Oh! Canada! Global warming or global warning? Democracy
I love my nation of Canada. I have lived in four of her provinces – born in New Brunswick, raised in Nova Scotia, trained in British Columbia, and cultured in Quebec. I have criss-crossed the country numerous times, by car, air and rail. It’s a beautiful land, home to a great people.
I know I am not that different from most Canadians. When we watch the news and see the “acts of God” manifesting around the world - and in our own land - it makes us a bit more spiritual. Are these natural or supernatural disasters? Do they occur as a result of the hand of man or the Hand of God?
We see the devastation of the Tsunami in Japan and fears of radioactivity on the Pacific West Coast. We watch the ongoing civil strife and rioting in the Middle East against kings and dictators. We look at the spread of ash from the Icelandic volcano, and growing global socio-economic problems.
Then, our eyes turn to North America. We see loss of life, limb and property as a result of tornadoes and drought in Texas. We watch the migration of people from thousands of homes due to flooding; what some are calling “fascinating, unprecedented and frightening…the greatest flooding in 150 to 300 years.” We see fires threatening communities in Alberta.
Whether you follow Glen Beck’s, An Inconvenient Book or Al Gore’s, An Inconvenient Truth you have to know something is going on. Some scientists are saying that it’s all about global warming trends, and believe that they can predict future catastrophes.
Some say that the end of the world is near, May 21st to be exact. Wait just a second: California preacher Harold Camping confirmed another date in October, clarifying that the May 21 date was “invisible judgment day.”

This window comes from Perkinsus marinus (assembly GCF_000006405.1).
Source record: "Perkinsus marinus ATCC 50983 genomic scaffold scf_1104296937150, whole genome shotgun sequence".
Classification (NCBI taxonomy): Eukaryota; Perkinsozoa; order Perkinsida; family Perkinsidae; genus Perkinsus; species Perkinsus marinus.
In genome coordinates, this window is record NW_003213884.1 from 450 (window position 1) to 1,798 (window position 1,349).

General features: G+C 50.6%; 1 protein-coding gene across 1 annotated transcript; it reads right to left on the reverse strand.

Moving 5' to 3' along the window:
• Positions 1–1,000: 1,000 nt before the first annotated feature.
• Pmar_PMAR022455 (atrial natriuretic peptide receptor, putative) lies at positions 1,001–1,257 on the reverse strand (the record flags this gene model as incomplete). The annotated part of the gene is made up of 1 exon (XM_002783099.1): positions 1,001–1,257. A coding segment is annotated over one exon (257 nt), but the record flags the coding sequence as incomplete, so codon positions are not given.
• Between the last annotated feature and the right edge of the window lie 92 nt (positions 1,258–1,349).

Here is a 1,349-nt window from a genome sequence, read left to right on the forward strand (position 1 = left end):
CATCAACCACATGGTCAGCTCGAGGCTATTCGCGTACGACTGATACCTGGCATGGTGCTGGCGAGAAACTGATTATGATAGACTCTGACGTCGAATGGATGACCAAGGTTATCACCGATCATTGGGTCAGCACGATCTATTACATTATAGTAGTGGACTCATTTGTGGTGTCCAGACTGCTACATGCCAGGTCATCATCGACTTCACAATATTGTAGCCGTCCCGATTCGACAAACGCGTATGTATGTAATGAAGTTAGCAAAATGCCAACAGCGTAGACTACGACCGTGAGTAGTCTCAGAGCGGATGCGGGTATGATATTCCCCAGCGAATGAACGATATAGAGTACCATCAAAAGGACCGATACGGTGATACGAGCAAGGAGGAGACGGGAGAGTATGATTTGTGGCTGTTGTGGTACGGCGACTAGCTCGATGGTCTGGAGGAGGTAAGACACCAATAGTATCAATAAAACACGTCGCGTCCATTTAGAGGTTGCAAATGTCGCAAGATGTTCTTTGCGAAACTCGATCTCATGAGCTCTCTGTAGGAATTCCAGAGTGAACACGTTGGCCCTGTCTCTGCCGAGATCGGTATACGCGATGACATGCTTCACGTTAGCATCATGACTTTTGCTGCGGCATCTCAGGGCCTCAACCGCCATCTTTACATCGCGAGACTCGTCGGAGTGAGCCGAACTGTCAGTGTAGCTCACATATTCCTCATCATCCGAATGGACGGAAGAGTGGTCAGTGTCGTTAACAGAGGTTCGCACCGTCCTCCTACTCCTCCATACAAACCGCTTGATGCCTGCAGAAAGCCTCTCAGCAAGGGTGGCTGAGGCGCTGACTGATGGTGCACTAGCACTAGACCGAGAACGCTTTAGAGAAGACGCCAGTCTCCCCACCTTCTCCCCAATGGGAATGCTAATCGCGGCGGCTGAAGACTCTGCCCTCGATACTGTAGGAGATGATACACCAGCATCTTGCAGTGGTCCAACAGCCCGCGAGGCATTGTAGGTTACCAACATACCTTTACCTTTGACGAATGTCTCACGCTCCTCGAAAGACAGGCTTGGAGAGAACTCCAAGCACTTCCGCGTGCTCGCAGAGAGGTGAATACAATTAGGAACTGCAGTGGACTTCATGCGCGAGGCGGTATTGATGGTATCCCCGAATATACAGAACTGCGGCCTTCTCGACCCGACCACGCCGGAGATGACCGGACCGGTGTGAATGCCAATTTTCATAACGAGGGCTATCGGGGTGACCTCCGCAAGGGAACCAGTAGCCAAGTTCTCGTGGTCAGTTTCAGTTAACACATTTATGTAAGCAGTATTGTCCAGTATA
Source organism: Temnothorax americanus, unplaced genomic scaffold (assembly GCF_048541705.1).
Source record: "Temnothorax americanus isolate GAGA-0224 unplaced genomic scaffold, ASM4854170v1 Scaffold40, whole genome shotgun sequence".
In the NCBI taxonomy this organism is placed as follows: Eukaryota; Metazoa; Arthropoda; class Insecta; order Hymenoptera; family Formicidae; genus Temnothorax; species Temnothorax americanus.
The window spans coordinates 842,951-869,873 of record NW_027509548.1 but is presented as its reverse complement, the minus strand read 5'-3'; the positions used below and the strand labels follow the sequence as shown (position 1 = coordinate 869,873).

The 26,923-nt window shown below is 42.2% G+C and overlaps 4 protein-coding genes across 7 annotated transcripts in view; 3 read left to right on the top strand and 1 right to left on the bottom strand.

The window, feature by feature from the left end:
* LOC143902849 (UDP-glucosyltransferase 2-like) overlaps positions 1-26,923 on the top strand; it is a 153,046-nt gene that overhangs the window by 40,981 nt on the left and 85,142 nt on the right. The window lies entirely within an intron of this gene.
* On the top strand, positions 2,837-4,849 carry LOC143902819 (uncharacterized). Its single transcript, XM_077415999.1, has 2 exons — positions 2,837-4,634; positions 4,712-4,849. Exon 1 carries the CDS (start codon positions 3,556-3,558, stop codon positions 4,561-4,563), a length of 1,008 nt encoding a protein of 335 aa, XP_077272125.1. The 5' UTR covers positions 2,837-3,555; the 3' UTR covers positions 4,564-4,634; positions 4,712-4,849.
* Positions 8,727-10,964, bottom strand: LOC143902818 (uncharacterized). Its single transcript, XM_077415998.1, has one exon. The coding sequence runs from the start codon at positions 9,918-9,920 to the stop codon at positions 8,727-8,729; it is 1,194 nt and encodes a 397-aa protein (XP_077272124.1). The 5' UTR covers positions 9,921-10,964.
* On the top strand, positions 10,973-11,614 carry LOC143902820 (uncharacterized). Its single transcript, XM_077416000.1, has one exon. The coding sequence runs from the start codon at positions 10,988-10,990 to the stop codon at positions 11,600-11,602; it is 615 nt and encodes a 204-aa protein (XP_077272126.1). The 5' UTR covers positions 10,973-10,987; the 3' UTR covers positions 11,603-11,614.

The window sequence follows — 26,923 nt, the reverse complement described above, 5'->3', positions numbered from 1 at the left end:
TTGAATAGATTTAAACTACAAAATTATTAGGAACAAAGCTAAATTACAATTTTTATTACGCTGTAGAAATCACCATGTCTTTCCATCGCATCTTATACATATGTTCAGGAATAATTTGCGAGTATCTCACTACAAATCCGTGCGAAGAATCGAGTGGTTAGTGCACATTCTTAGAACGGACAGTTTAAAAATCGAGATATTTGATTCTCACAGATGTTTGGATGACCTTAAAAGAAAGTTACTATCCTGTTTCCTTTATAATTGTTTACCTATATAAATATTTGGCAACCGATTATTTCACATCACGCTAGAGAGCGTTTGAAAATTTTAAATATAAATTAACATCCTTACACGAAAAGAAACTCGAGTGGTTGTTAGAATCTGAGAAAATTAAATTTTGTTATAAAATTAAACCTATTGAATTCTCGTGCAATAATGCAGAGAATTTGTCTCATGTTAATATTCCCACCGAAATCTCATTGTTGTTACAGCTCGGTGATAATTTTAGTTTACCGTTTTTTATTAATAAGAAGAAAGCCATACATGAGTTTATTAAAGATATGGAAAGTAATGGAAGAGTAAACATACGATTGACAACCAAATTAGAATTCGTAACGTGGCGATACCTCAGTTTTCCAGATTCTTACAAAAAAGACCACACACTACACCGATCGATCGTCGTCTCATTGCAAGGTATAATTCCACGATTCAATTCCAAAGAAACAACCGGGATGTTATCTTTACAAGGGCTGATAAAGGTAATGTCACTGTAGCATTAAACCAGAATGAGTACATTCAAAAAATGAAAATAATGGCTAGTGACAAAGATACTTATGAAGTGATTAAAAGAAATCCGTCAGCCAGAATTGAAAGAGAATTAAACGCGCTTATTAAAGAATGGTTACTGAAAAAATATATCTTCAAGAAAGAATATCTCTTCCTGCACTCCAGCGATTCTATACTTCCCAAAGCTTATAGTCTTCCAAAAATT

Is it global warming or is it global warning? Is it natural disasters caused in part by our own greed and lack of stewardship of the earth? Is it supernatural disasters caused in part by God’s judgement as a result of man’s sin and disobedience? No matter which way you read into it, there is a common denominator – man.
Jesus, in His day, answered Galileans who were questioning why tragedies happened and why some suffered worse than others this way: “Do you think that these Galileans were worse sinners than all the other Galileans because they suffered this way? I tell you, no! But unless you repent, you too will all perish. Or those eighteen who died when the tower in Siloam fell on them — do you think they were guiltier than all the others living in Jerusalem? I tell you, no! But unless you repent, you too will all perish” (Luke 13:1-5).
So, following Jesus’ example, I am going to answer as He did. It is not “yes” or “no.” It is “maybe.” “The sins of some men are obvious, reaching the place of judgment ahead of them; the sins of others trail behind them” (1 Tim 5:24). In the midst of human suffering, regardless of what we believe to be the source of tragedy, “mercy must triumph over judgement” (Jas 2:13).
Every one of us needs to take spiritual inventory and repent – change our ways and come into agreement with God. The promise remains: “If My people, who are called by My name will humble themselves and pray and seek My face and turn from their wicked ways, I will hear from heaven and will forgive their sins and restore their land” (2 Chron 7:14).